The authorities in China say that a passenger aircraft has crashed southwest of the southern city of Wuzhou. China Eastern, the airline involved, appears to have confirmed the news.
This is what we know so far about the tragedy.
What is known about the flight?
China Eastern flight MU5735 departed normally from the city of Kunming at 1.11pm local time for the two-hour, 665-mile journey to Guangzhou. Reports say 123 passengers and nine crew were on board.
The last data transmitted by the aircraft, as recorded by the tracking service Flightradar24, was at 2.22pm. It indicates the aircraft was losing height at almost 31,000 feet per minute, corresponding to a vertical component of 340mph.
What is known about the aircraft involved?
Earlier on Monday the aircraft had flown without incident from Kunming to Chongqing and back. It was scheduled to land at Guangzhou at 3.05pm and return from there to Kunming at 4.25pm.
China Eastern flies almost 200 Boeing 737s, most of them the smaller -700 version.
What is the safety record of the airline?
China Eastern last suffered a fatal accident in 2004. The airline, based in Shanghai, was set up in 1988. In its first 16 years it was involved in a series of tragedies.
In 1989 a Soviet-made Antonov 24 crashed shortly after take-off from Shanghai on a domestic flight to Nanchang, China, after the right engine lost power. All but six of the 40 passengers and crew were killed.
In 1993, the crew of a McDonnell-Douglas MD11 flying from Shanghai to Los Angeles accidentally deployed the leading edge slats on the wings while the aircraft was in the cruise.
AirSafe.com says: “While trying to correct the initial pitching of the aircraft, the crew put the aircraft through several more oscillations.
“The crew regained control of the aircraft and diverted to a US Air Force base in Shemya, Alaska. All 20 crew members survived, but two of the 235 passengers were killed during these manoeuvres.”
Later the same year, an MD82 overshot the runway at Fuzhou in a rainstorm. Two of the 71 passengers died.
The most serious accident happened in November 2004, when a Bombardier CRJ-200 regional jet crashed shortly after take-off from Baotou on a flight to Beijing. All 47 passengers and six crew died. An investigation found that ground staff had failed to de-ice the wings, causing a loss of lift.
What is the history of the aircraft type?
More Boeing 737 aircraft have been sold than any other type. The two-engined plane first flew on 9 April 1967 and entered service in February 1968.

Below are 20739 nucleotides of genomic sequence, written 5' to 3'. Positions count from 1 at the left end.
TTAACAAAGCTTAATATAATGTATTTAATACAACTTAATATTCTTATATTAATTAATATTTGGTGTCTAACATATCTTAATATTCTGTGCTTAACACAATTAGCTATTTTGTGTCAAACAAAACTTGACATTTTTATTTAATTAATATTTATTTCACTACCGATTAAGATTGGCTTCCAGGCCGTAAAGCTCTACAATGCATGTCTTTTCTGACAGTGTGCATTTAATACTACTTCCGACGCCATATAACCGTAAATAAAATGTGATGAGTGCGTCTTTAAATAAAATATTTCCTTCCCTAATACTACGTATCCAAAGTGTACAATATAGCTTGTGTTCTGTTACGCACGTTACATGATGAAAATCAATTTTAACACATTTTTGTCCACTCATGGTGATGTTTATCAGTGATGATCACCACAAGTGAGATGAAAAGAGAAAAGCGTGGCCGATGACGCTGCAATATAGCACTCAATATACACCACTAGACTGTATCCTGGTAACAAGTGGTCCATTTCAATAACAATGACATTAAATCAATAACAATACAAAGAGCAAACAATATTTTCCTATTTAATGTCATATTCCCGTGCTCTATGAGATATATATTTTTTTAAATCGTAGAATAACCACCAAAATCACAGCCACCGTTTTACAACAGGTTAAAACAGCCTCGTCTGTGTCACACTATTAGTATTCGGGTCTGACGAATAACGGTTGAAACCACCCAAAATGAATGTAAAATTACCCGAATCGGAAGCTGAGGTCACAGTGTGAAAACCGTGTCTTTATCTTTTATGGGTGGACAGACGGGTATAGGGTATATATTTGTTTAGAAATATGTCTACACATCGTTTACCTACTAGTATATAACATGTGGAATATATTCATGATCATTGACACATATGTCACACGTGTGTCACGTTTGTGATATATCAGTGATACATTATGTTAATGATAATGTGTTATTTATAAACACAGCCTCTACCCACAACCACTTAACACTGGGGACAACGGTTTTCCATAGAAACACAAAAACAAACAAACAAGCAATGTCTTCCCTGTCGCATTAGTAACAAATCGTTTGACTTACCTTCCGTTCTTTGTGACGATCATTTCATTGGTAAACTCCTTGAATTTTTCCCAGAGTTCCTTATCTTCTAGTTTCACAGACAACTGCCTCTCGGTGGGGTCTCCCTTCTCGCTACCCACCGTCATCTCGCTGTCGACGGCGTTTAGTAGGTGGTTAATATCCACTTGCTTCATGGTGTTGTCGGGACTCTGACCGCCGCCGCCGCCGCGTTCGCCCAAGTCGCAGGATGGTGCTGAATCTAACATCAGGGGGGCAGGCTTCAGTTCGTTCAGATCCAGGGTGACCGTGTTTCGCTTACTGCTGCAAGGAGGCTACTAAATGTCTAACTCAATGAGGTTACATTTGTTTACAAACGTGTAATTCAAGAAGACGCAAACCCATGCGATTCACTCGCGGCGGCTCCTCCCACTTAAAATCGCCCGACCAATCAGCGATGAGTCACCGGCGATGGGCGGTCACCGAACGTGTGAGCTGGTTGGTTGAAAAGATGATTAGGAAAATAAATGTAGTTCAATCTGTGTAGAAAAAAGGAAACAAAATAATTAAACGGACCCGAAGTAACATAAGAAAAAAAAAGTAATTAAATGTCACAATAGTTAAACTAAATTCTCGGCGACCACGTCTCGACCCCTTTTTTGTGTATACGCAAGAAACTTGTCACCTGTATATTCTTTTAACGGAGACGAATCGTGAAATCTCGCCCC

The aircraft involved in this incident was one of the third generation of the Boeing 737. Production of this series began in 1997, with the last two planes delivered to China Eastern in January 2020.
The Boeing 737-800 is flown widely worldwide, and is the main aircraft type used by Jet2 and Ryanair. The latter is the safest airline in the world, measured by the number of passengers flown without a fatal accident.
The fourth iteration of the Boeing 737 is the Max, which first flew commercially in 2017. Flawed design of an anti-stall system in the 737 Max led to the loss of two 737-Max aircraft: Lion Air flight 610 in Indonesia in 2018, which cost 189 lives, and Ethiopian Airlines flight 302 in 2019, with 157 fatalities.
Has the 737 been involved in many other fatal crashes?
Yes, as would be predicted from the number of aircraft manufactured. The aviation safety website AirSafe.com lists 83 previous “fatal events” involving the Boeing 737.
The most recent was a crash involving a Boeing 737-500 – the second generation of the aircraft – in January 2021. Sixty-two people lost their lives when Sriwijaya Air flight SJ182 crashed shortly after take-off from the Indonesian capital, Jakarta.
With many thousands of Boeing 737s in service in normal times, it is statistically predictable that a significant number of the very infrequent plane crashes will involve the jet.
Boeing itself publishes data (up to and including 2019) that can be analysed to calculate the number of flights for each fatal accident.
- The -100/-200 series flew 1.1 million flights for each fatal crash
- The “Classic 737,” made 4 million departures per fatal accident.
- “New Generation” Boeing 737s, including the -800, have operated 12.5 million flights for each fatal event.
- The Boeing 737 Max is the outlier: with two fatal crashes involving an aircraft type that was very new, the rate is one per 140,000 departures.
How do those accident rates compare with the corresponding Airbus?
On figures to the end of 2019, the Airbus A320 series (the direct rival for the 737) has a near-identical fatal accident rate to the “New Generation” series of the Boeing jet: one in 12.5 million.